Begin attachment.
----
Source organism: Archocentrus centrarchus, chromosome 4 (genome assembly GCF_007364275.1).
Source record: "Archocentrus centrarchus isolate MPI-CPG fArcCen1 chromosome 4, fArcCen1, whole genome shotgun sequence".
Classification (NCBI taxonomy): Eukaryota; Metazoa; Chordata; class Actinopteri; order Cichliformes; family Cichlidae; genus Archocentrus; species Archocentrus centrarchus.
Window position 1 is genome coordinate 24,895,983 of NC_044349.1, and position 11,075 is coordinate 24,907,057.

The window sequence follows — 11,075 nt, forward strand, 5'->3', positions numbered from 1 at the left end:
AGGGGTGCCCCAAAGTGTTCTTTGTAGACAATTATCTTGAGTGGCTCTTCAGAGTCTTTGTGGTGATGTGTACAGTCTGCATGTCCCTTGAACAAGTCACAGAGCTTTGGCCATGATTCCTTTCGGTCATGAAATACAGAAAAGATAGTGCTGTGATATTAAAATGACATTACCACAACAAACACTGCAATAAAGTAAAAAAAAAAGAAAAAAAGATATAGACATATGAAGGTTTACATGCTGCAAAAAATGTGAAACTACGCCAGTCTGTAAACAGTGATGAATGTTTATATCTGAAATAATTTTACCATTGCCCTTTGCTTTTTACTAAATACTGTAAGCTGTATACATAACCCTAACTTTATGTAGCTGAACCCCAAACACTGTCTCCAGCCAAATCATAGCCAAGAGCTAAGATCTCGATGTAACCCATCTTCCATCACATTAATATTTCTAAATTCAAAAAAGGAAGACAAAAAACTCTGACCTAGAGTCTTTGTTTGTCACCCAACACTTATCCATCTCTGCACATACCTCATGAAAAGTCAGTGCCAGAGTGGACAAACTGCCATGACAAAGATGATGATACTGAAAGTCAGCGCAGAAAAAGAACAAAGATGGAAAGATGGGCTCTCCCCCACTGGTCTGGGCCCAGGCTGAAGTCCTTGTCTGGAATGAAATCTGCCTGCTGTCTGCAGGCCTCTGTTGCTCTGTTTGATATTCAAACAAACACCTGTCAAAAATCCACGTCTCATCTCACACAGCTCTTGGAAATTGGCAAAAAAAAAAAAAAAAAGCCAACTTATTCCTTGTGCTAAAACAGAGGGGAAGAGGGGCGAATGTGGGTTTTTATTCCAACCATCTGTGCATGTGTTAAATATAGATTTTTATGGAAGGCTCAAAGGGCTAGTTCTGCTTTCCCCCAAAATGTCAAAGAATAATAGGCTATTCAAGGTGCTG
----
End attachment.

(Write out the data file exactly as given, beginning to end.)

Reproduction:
Source organism: Archocentrus centrarchus, chromosome 4 (genome assembly GCF_007364275.1).
Source record: "Archocentrus centrarchus isolate MPI-CPG fArcCen1 chromosome 4, fArcCen1, whole genome shotgun sequence".
Classification (NCBI taxonomy): Eukaryota; Metazoa; Chordata; class Actinopteri; order Cichliformes; family Cichlidae; genus Archocentrus; species Archocentrus centrarchus.
Window position 1 is genome coordinate 24,895,983 of NC_044349.1, and position 11,075 is coordinate 24,907,057.

The window sequence follows — 11,075 nt, forward strand, 5'->3', positions numbered from 1 at the left end:
AGGGGTGCCCCAAAGTGTTCTTTGTAGACAATTATCTTGAGTGGCTCTTCAGAGTCTTTGTGGTGATGTGTACAGTCTGCATGTCCCTTGAACAAGTCACAGAGCTTTGGCCATGATTCCTTTCGGTCATGAAATACAGAAAAGATAGTGCTGTGATATTAAAATGACATTACCACAACAAACACTGCAATAAAGTAAAAAAAAAAGAAAAAAAGATATAGACATATGAAGGTTTACATGCTGCAAAAAATGTGAAACTACGCCAGTCTGTAAACAGTGATGAATGTTTATATCTGAAATAATTTTACCATTGCCCTTTGCTTTTTACTAAATACTGTAAGCTGTATACATAACCCTAACTTTATGTAGCTGAACCCCAAACACTGTCTCCAGCCAAATCATAGCCAAGAGCTAAGATCTCGATGTAACCCATCTTCCATCACATTAATATTTCTAAATTCAAAAAAGGAAGACAAAAAACTCTGACCTAGAGTCTTTGTTTGTCACCCAACACTTATCCATCTCTGCACATACCTCATGAAAAGTCAGTGCCAGAGTGGACAAACTGCCATGACAAAGATGATGATACTGAAAGTCAGCGCAGAAAAAGAACAAAGATGGAAAGATGGGCTCTCCCCCACTGGTCTGGGCCCAGGCTGAAGTCCTTGTCTGGAATGAAATCTGCCTGCTGTCTGCAGGCCTCTGTTGCTCTGTTTGATATTCAAACAAACACCTGTCAAAAATCCACGTCTCATCTCACACAGCTCTTGGAAATTGGCAAAAAAAAAAAAAAAAAGCCAACTTATTCCTTGTGCTAAAACAGAGGGGAAGAGGGGCGAATGTGGGTTTTTATTCCAACCATCTGTGCATGTGTTAAATATAGATTTTTATGGAAGGCTCAAAGGGCTAGTTCTGCTTTCCCCCAAAATGTCAAAGAATAATAGGCTATTCAAGGTGCTG